U.N. lifts year-old ban on Caspian Sea beluga caviar exports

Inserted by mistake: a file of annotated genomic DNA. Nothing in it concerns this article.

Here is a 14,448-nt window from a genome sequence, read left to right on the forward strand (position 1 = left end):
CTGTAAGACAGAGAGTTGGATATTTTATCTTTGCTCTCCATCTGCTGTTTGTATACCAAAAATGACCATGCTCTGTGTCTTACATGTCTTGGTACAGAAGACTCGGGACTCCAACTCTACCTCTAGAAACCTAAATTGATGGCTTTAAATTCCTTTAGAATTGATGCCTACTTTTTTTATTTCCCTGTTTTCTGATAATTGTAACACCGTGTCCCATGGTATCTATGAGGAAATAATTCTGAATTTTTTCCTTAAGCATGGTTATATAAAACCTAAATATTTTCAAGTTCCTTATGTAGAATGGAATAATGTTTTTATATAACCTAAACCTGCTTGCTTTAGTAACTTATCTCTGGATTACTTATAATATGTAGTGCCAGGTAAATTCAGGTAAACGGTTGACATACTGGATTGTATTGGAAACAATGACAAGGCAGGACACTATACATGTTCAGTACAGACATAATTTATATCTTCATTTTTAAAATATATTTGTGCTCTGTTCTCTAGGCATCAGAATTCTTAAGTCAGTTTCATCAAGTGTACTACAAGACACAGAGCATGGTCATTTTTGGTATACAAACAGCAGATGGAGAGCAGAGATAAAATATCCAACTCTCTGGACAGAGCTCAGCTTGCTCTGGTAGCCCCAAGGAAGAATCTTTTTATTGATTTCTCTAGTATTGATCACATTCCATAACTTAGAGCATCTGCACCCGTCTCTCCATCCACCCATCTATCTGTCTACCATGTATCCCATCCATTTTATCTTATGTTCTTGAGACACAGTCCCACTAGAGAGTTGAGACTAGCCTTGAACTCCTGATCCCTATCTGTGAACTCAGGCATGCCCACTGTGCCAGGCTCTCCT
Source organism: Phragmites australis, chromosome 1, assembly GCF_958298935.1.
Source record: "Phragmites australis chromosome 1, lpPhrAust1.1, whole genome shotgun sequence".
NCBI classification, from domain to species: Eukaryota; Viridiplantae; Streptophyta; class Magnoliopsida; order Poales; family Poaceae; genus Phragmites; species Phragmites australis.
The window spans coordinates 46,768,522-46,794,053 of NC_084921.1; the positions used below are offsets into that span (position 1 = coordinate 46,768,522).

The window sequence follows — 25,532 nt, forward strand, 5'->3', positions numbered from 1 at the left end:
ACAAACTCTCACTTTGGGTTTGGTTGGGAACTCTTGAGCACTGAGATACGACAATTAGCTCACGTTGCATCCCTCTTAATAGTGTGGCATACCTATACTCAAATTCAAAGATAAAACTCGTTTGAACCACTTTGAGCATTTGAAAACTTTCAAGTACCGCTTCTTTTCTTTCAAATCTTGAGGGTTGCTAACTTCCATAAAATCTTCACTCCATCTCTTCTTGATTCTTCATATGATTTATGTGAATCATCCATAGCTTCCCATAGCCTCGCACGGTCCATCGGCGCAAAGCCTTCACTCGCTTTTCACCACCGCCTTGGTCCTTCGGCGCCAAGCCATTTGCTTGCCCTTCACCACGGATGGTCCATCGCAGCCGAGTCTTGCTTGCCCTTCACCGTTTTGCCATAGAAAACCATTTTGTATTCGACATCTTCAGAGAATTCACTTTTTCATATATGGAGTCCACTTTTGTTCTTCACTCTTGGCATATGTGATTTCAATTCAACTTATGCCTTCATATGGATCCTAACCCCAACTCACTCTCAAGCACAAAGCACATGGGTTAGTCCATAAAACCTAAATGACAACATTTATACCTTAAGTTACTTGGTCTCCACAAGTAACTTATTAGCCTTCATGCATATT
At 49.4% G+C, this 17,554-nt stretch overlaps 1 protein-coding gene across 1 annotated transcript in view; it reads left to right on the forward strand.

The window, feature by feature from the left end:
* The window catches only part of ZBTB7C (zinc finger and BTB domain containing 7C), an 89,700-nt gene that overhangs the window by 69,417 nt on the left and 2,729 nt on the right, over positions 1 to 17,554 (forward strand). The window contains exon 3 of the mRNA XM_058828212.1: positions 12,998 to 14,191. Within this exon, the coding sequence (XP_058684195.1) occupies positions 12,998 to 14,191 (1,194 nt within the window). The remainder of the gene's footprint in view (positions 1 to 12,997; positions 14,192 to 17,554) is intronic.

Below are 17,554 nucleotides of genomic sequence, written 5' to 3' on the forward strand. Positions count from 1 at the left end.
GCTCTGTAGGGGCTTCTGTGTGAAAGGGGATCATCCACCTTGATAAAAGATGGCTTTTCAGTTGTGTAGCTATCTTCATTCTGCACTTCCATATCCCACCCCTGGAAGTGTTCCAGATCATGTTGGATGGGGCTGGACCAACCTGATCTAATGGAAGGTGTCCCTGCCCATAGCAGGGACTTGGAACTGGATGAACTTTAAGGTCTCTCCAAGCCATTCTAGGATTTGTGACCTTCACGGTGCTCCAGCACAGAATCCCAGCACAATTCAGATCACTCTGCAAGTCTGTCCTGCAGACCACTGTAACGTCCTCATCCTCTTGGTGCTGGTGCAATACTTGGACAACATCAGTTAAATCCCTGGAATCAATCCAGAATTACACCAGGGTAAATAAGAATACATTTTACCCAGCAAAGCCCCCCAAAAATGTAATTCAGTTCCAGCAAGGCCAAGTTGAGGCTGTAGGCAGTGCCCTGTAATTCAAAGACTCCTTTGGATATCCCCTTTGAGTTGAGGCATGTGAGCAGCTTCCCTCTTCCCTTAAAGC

The world’s got a fever, and the only prescription is more caviar. In a two-part move, the U.N. has lifted a year-old ban on the delicacy, allowing Caspian Sea countries to profit despite concern about declining sturgeon populations. Yesterday, the U.N. Convention on International Trade in Endangered Species announced an agreement on the waaay overfished beluga that will see Russia, Iran, Azerbaijan, Turkmenistan, and Kazakhstan cut exports 29 percent from 2005 levels. The countries will also “release millions of young fish into the sea,” according to Willem Wijnstekers, who heads up CITES. Wijnstekers hopes consumers will control their urges in order to keep beluga battering in check, but fish fans say his agency’s action belies his concern. Julia Roberson of Caviar Emptor says beluga stocks in the Caspian plummeted 45 percent from 2004 to 2005: “The whole purpose of CITES is to allow trade only if there is a nondetrimental finding, and this screams to me it’s detrimental to the fish.”